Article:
Thousands of headteachers are warning of a "school funding crisis" in a letter reportedly sent to millions of families in England.
More than 7,000 heads have warned parents of worsening cash shortages in a joint letter to 3.5 million families, the BBC reported.
In the letter, organised by the WorthLess? campaign group, they are said to claim a request to meet Education Secretary Damian Hinds was rejected due to time pressures.
The Department for Education said school funding in England was "at its highest ever level".
Siobhan Lowe, head of Tolworth girls' school in Surbiton, Surrey, said she has been forced to clean the school, wash the toilets, serve in the canteen, and can no longer afford a deputy headteacher.
She told BBC Radio 4's Today Programme: "I think what people need to understand is, as a headteacher you're almost embarrassed that you can't support the students in your school.
"It's a terribly embarrassing thing to admit that you don't have the money, because you need to provide an education for the students.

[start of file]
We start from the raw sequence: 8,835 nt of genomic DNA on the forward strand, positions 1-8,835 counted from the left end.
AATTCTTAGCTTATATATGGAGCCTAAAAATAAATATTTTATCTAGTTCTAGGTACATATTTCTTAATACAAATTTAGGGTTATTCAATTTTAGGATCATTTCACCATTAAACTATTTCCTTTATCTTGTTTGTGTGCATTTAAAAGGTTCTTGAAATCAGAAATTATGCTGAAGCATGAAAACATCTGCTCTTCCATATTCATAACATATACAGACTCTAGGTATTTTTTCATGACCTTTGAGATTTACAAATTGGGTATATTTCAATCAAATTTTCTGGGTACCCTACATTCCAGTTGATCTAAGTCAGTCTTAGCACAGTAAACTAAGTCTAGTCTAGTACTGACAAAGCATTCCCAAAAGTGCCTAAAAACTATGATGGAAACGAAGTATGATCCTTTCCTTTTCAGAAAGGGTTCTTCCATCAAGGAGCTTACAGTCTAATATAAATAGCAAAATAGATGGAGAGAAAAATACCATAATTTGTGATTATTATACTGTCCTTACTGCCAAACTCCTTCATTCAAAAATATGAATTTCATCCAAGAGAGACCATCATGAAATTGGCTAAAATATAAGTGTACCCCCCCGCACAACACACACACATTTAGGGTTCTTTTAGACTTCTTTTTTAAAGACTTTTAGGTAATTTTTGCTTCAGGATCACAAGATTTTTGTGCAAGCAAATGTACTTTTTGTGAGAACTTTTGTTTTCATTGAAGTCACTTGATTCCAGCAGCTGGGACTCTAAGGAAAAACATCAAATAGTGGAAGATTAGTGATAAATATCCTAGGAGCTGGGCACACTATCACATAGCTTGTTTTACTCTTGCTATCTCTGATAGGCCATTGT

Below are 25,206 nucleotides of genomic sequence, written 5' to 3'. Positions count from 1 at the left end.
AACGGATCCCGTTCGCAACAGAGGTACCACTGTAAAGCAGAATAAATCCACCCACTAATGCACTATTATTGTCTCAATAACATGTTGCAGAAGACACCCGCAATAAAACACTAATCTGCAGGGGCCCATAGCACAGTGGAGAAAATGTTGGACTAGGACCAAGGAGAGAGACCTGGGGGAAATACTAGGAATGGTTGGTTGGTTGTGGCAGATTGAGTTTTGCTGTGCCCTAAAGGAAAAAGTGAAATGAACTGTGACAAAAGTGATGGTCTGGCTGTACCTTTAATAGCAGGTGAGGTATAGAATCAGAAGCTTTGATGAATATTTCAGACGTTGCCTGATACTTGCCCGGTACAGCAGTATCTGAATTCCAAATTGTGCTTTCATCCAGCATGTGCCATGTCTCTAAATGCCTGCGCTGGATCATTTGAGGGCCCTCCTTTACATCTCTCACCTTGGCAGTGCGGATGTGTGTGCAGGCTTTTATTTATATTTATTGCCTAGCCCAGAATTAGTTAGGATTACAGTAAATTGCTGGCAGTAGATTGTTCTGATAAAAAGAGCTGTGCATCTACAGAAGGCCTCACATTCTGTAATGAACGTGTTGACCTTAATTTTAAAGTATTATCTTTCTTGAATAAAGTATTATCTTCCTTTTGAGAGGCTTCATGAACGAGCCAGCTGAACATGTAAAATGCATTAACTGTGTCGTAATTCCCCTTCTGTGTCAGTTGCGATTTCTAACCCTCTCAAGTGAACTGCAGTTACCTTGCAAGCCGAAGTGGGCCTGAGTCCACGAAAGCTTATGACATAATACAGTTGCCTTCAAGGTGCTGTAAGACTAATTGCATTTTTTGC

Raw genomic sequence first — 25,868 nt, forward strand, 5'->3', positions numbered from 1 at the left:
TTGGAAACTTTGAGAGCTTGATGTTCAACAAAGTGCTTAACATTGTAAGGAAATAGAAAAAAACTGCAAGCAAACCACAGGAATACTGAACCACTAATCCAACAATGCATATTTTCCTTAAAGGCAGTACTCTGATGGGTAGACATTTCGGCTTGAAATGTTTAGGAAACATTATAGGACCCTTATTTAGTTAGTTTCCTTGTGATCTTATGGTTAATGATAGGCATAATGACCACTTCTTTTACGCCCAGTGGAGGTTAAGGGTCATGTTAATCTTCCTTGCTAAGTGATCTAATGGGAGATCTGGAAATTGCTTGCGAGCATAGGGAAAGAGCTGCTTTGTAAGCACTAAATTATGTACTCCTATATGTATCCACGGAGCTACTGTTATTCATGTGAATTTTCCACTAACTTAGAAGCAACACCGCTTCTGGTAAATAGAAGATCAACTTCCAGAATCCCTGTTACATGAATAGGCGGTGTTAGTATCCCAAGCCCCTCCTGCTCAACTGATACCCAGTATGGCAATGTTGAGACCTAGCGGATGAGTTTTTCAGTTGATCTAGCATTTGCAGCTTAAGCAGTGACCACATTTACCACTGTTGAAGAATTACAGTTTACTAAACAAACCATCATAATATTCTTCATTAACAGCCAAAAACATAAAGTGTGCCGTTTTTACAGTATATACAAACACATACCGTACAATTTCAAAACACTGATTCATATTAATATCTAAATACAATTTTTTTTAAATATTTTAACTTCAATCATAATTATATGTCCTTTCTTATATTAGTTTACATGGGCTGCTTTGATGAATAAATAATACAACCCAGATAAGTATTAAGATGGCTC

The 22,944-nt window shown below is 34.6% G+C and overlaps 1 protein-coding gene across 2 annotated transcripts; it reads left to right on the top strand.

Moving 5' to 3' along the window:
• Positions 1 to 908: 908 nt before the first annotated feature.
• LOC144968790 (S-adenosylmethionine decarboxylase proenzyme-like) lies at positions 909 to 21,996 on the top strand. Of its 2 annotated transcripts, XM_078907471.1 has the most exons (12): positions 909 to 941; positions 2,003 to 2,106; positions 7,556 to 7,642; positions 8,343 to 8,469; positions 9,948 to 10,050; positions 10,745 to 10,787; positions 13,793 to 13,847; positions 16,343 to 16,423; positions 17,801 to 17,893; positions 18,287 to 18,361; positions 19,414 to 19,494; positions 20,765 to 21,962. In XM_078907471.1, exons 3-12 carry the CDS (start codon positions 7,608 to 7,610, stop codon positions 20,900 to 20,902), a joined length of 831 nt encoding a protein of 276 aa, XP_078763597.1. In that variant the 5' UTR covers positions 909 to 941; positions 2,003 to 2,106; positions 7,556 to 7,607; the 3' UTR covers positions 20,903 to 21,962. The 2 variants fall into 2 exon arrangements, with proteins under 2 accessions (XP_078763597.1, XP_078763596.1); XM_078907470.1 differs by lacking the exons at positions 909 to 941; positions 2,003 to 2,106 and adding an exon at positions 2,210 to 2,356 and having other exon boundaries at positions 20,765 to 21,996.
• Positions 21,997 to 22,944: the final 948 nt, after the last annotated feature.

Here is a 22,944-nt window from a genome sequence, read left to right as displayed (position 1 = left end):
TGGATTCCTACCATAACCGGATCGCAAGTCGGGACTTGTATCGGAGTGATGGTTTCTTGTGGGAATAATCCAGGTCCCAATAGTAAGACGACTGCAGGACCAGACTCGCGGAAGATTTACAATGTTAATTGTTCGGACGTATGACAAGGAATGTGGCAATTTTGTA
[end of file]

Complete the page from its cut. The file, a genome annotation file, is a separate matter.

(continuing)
"But why am I embarrassed? It's not my embarrassment that I don't have the money, it's due to the fact I'm not given the money to provide for the students in society."
Ofsted chief inspector Amanda Spielman later told the programme: "Schools are working certainly with less money than they had four or five years ago. It's a really tough challenge for them adapting."
She said that "being open and listening to what people are saying is something that is always valuable" when asked if the Education Secretary should meet with headteachers.
A report from the Education Policy Institute (EPI) earlier this year found that almost a third of local authority-maintained secondary schools are in deficit, with one in 10 of them carrying deficits that represent more than 10% of their income.
It comes as Labour MP for Birmingham Yardley, Jess Phillips, tweeted about her son's school having to close early on Fridays.
A Department for Education spokesman said: "School funding in England is at its highest ever level, rising from almost £41 billion in 2017-18 to £43.5 billion by 2019-20.
"In addition, standards are rising; the attainment gap between disadvantaged students and their more affluent peers has narrowed since 2011; the proportion of pupils in good or outstanding schools has increased since 2010; and our primary school children have achieved their highest ever score on international reading tests."